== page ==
Creating sustainable food systems
The UN’s former Special Rapporteur on the right to food told delegates at the Oxford Real Farming Conference that creating sustainable food systems are key to helping tackle the obesity epidemic.
Olivier De Schutter, now the co-chairman of the International Panel of Experts on Sustainable food systems, presented evidence from his own research showing that obesity was linked to social norms, and not just levels of household income.
He said elements of the current food system were preventing it from being sustainable, with costs of production not being internalised in the price of food, and large agri-businesses having disproportionate influence on the political system.
The results meant that the balance between agroecological and large-scale agriculture was largely skewed in the favour of large systems.
Mr De Schutter said that the UK’s strategy to rely on imports had created a system which was geared towards monoculture and reducing farm labour. This had led to a reduction in soil health, poor natural diversity, low-value food and poor wages in the food production system.
He closed his speech by calling on the government and businesses to be supportive of local initiatives, and to incentive a more balanced approach to producing healthy food.
Don’t eat us out of house and home
The conference heard from a number of experienced farmers, including organic producers Mark Lea, Tim May and John Pawsey and non-organic farmers Andrew Howard and David Walston, who tackled topics ranging from soil health and moving away from the plough, to agroforestry and reducing stress in livestock.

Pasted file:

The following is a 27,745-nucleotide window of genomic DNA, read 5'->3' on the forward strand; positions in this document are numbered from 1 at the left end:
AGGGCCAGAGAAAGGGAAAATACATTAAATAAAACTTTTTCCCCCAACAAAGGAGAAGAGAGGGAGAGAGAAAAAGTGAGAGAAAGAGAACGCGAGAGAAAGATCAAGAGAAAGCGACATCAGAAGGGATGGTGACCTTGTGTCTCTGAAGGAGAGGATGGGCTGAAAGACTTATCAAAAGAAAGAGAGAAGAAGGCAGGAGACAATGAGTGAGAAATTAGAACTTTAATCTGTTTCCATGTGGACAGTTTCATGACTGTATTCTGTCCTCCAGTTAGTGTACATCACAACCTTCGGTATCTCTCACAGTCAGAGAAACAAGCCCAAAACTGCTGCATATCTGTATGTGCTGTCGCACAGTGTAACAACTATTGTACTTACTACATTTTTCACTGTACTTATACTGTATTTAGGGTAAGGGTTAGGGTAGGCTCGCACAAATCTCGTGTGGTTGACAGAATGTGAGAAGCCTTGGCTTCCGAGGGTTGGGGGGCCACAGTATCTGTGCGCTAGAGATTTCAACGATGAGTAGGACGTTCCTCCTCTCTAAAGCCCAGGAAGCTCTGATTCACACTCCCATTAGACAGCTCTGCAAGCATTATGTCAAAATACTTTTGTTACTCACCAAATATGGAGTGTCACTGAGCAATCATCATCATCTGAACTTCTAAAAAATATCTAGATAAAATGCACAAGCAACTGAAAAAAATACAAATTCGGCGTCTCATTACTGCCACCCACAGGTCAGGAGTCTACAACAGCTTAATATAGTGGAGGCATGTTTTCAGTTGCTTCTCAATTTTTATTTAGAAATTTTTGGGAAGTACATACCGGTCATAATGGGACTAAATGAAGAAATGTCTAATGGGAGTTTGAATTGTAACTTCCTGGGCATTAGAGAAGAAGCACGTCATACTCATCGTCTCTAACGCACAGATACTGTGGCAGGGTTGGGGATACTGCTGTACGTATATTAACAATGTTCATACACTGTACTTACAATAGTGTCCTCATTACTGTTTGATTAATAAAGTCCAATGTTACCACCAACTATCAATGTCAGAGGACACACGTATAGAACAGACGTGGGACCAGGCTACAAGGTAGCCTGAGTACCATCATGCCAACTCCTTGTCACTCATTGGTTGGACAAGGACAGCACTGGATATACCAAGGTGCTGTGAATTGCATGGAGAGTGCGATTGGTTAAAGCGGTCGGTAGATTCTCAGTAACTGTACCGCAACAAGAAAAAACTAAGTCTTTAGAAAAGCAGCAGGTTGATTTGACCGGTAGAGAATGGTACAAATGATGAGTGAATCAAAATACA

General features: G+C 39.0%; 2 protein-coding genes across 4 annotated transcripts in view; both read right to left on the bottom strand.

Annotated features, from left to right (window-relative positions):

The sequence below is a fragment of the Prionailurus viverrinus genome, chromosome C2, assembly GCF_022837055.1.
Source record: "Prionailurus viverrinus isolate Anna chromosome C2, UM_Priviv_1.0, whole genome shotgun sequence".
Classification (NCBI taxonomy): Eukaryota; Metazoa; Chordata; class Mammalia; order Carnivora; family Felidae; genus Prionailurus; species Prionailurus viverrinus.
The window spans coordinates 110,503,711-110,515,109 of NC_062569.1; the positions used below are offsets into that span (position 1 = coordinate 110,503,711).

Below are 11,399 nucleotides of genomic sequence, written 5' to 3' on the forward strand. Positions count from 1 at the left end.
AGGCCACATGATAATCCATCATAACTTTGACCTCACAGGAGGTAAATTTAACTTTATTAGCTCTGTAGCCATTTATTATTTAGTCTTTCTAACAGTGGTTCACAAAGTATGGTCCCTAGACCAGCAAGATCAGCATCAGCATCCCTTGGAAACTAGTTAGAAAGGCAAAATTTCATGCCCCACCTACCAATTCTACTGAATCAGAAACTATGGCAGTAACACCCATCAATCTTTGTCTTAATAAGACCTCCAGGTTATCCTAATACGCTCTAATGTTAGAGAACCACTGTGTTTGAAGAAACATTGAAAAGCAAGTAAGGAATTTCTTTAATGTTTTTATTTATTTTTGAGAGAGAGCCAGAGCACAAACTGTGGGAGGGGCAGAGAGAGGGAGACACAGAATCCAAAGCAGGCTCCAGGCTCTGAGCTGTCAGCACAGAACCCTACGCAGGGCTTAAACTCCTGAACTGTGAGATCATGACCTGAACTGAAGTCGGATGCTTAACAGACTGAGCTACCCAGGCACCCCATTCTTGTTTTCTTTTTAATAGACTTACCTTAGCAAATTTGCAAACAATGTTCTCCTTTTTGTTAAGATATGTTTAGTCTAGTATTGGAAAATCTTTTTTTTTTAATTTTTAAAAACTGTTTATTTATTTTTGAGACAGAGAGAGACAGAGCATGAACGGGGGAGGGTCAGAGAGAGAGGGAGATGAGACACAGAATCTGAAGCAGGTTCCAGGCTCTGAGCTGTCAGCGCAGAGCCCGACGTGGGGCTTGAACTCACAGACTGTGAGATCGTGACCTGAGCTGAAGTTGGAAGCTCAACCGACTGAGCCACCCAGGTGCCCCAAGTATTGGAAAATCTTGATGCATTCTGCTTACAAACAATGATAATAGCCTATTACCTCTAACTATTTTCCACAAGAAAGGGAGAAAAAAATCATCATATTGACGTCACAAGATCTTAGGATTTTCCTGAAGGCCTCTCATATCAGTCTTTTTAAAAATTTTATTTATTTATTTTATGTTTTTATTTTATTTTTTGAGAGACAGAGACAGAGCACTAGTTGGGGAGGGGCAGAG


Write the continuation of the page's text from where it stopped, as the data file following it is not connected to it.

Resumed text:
John Pawsey told us: “It feels like a groundswell of passion for farming and growing which is missing from most conferences. It also considers the wider issues which can help focus the mind into what we should be doing and what we should be producing in the near future.”
Meanwhile grower and baker John Letts discussed heritage cereals, Hodmedods’ grower Mark Lea looked at British pulses for human consumption, and the National Trust’s Patrick Begg led a session on land beyond the plough – a future for the uplands.
Graeme Willis, senior rural policy campaigner for the Campaign for Rural England was one of many speakers who reiterated these themes over the two days.
He told the conference that reports of upwards of 30% of food wasted does not include statistics on soil health, and that the negative impacts of high-volume food production – where soil health is critical to stabilising food production – was especially important considering extreme weather events.
Kath Dalmeny of the Sustain, the Alliance for Better Food and Farming, spoke about the need to realise that food security must include ‘not eating ourselves out of house and home’.
In the session called Public Money for Public Good, Professor of Food Policy Tim Lang from City University London described how cheap calories leads to obesity, and that food is too cheap.
Prof Lang said there needed to be diversification in what we produce, and as most calories currently come from eight crops, we must stimulate the market to move away from cheap calories.
Tim Benton, Professor of Population Ecology and Dean of Strategic Research at Leeds University, said that resilience is a description of how to respond to shock with one of two options – either to come back to the same place, or find yourself in a new point entirely.
“What would happen if we had a dust bowl event in East Anglia?” he asked. “And who owns the risks?”